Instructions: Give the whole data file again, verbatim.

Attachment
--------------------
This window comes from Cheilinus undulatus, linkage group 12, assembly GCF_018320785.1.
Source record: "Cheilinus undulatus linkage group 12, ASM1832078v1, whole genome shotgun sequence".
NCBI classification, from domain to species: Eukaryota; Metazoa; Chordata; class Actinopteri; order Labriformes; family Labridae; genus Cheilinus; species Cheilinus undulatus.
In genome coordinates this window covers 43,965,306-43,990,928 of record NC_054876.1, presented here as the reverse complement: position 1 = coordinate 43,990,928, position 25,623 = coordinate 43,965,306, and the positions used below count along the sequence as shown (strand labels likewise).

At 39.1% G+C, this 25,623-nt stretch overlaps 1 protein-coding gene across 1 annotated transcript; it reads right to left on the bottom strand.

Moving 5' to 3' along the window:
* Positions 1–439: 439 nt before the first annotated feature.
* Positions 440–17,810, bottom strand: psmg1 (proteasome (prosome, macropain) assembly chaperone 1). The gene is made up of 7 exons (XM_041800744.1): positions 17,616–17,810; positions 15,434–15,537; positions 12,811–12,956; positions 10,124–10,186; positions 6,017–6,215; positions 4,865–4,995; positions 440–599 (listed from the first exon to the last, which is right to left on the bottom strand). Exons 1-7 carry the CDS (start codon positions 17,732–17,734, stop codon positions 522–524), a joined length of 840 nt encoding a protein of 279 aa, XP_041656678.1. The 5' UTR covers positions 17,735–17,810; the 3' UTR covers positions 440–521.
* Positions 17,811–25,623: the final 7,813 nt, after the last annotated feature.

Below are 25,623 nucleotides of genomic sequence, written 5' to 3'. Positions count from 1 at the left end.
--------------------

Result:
This window comes from Cheilinus undulatus, linkage group 12, assembly GCF_018320785.1.
Source record: "Cheilinus undulatus linkage group 12, ASM1832078v1, whole genome shotgun sequence".
NCBI classification, from domain to species: Eukaryota; Metazoa; Chordata; class Actinopteri; order Labriformes; family Labridae; genus Cheilinus; species Cheilinus undulatus.
In genome coordinates this window covers 43,965,306-43,990,928 of record NC_054876.1, presented here as the reverse complement: position 1 = coordinate 43,990,928, position 25,623 = coordinate 43,965,306, and the positions used below count along the sequence as shown (strand labels likewise).

At 39.1% G+C, this 25,623-nt stretch overlaps 1 protein-coding gene across 1 annotated transcript; it reads right to left on the bottom strand.

Moving 5' to 3' along the window:
* Positions 1–439: 439 nt before the first annotated feature.
* Positions 440–17,810, bottom strand: psmg1 (proteasome (prosome, macropain) assembly chaperone 1). The gene is made up of 7 exons (XM_041800744.1): positions 17,616–17,810; positions 15,434–15,537; positions 12,811–12,956; positions 10,124–10,186; positions 6,017–6,215; positions 4,865–4,995; positions 440–599 (listed from the first exon to the last, which is right to left on the bottom strand). Exons 1-7 carry the CDS (start codon positions 17,732–17,734, stop codon positions 522–524), a joined length of 840 nt encoding a protein of 279 aa, XP_041656678.1. The 5' UTR covers positions 17,735–17,810; the 3' UTR covers positions 440–521.
* Positions 17,811–25,623: the final 7,813 nt, after the last annotated feature.

Below are 25,623 nucleotides of genomic sequence, written 5' to 3'. Positions count from 1 at the left end.